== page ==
What You Should Know About WIPO. WIPO is an abbreviation for “World Intellectual Property Organization” and was established in 1970. It became a specialized agency of the United Nations, such as WHO, WHO, etc, in 1974 and Japan joined in 1975.
WIPO is headquartered in Geneva, Switzerland, and has a variety of missions, but in a word it has the job of setting the direction of global intellectual property policy. There are 193 member countries (as of 2020) in WIPO. The secretary-general as of 2021 is Mr.Darren Tan. There is a WIPO Japan office in Tokyo.
The predecessor of WIPO is BIRPI (Bureau Internationaux Reunis pour la Protection de la Prorpiete Intellectulle). BIRPI was established in Bern, Switzerland in 1893. The first secretary-general was Georg Bodenhausen, who was well-known among patent practitioners and more widely as a legal scholar on the Paris Convention. Mr. Boden Hausen was from the Netherlands.
“Direction of World Intellectual Property Organization Policy” determines, for example, the establishment of treaties, the formation of national consensus at the WIPO General Assembly, the establishment of international guidelines, support and cooperation to each country, and the exchange of international information.
The “Patent Cooperation Treaty (PCT)” is one of the key representative works of WIPO in the patent field. This treaty is based on the “PARIS CONVENTION“, which forms the basis of the international protection of intellectual property rights in the world, and is a treaty that simplifies the protection of patents in many foreign countries from the perspective of formality matters and procedure. It is widely used when the citizens of the Contracting Parties seek protection of patents, etc. in foreign countries.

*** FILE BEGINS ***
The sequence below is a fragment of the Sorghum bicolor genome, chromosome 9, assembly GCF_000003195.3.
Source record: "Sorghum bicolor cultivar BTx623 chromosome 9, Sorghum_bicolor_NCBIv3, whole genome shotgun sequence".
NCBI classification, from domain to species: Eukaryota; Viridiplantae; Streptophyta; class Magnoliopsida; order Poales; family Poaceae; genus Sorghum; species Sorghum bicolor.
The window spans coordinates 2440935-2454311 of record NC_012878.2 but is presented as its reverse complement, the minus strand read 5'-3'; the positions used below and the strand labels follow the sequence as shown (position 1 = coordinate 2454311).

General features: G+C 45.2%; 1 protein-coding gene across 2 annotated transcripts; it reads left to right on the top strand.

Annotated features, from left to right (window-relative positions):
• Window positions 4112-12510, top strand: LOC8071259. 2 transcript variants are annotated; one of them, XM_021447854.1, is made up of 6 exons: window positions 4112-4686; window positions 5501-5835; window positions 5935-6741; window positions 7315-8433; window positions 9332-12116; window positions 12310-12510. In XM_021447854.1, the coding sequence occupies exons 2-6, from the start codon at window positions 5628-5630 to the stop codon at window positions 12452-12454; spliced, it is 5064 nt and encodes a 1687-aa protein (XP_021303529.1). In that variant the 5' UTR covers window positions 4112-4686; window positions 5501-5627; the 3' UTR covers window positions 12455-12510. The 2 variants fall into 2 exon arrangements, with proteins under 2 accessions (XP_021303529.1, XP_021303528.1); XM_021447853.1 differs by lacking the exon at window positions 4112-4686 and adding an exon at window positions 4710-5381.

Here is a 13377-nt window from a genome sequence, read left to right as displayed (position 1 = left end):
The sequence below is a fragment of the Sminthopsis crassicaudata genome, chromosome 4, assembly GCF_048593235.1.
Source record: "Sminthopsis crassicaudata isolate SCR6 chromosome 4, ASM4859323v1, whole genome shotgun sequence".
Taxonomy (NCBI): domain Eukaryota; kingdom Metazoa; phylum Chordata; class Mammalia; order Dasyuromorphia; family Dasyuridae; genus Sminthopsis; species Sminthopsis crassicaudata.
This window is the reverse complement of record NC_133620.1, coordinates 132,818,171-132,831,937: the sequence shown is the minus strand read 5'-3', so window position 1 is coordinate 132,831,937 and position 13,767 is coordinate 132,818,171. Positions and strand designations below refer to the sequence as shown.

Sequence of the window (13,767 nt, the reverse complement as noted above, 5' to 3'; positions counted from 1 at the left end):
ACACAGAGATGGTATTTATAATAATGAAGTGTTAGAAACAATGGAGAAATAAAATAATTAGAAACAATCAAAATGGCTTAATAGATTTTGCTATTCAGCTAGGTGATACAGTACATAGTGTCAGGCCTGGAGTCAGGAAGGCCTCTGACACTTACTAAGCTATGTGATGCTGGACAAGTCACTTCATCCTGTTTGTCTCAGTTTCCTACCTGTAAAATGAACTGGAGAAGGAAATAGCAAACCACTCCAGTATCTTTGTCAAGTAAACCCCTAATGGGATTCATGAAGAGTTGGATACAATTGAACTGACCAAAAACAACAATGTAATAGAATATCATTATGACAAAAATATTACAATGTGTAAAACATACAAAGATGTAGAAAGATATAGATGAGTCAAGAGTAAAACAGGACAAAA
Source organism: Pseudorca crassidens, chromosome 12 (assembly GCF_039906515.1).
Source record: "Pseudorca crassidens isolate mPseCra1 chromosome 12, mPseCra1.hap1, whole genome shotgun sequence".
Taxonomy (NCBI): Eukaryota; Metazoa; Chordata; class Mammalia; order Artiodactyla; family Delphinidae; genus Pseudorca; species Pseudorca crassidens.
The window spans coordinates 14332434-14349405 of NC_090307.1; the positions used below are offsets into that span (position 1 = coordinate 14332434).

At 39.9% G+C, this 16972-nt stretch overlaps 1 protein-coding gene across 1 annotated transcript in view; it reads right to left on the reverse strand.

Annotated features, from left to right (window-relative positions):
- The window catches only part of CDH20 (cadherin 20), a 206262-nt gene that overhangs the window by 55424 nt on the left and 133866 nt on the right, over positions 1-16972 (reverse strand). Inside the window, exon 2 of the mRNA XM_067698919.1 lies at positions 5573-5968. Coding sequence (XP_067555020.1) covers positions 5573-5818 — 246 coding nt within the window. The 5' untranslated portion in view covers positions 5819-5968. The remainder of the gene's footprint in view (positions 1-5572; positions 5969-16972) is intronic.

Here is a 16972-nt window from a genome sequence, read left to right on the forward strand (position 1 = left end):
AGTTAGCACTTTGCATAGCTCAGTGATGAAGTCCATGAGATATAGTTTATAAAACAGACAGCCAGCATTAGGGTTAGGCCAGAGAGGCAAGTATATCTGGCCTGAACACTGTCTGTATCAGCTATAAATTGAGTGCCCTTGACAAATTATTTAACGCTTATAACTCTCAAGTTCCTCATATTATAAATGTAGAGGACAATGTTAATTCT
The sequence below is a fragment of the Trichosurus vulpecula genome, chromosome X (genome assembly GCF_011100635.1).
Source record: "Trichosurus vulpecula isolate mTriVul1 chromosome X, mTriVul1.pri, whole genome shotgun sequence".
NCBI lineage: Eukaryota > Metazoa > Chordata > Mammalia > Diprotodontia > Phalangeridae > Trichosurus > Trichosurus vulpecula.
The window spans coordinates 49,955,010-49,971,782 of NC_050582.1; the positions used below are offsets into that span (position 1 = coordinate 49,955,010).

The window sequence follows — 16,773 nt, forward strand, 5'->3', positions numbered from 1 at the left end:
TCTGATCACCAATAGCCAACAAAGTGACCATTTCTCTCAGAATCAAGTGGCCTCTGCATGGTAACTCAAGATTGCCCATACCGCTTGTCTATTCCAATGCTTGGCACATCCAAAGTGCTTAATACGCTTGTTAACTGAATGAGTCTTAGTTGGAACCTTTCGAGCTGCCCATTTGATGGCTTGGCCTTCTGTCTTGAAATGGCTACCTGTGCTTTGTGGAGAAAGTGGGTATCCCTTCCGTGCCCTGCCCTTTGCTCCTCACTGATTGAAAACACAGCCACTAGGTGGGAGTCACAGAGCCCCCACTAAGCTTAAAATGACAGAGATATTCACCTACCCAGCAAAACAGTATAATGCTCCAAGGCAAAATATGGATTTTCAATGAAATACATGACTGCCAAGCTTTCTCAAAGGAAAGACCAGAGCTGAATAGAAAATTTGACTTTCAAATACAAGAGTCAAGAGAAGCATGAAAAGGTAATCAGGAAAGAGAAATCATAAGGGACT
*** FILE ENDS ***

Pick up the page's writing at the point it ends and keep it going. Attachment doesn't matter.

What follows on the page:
WIPO is very passionate about running the PCT. As the “founder of PCT”, they have a specialized department (PCT department). Since the treaty was enacted in 1971, they have been continuously making various reforms and amendments to make PCT a more user-friendly treaty. The PCT has been amended and has become a very elaborate “Law of Treaty”, including the main treaty law, rules, and a collection of forms that regulate the format of documents.
WIPO is an international organization, and WIPO employees are international civil servants. The staff is made up of people from all over the world, and those who are examiners and senior examiners in the Patent Offices in each country are also working in the form of being “seconded” to WIPO. For example, there seems to be a pattern of people working in the International Affairs Division of the Patent Offices of each country being dispatched to WIPO and working there for several years. Thus, true to its name, WIPO is truly a “worldwide organization”.
The WIPO headquarters is located in the suburbs of Geneva overlooking beautiful Lake Léman. The Geneva United Nations Office, WHO, Red Cross Headquarters, ITC and other buildings are in the immediate vicinity. The WIPO Headquarters Building is still expanding as the scope of WIPO’s activities expands.
What You Should Know About WIPO was this articles topic. In the next articles we look at the flow of “Patent Harmonization” in relation to WIPO.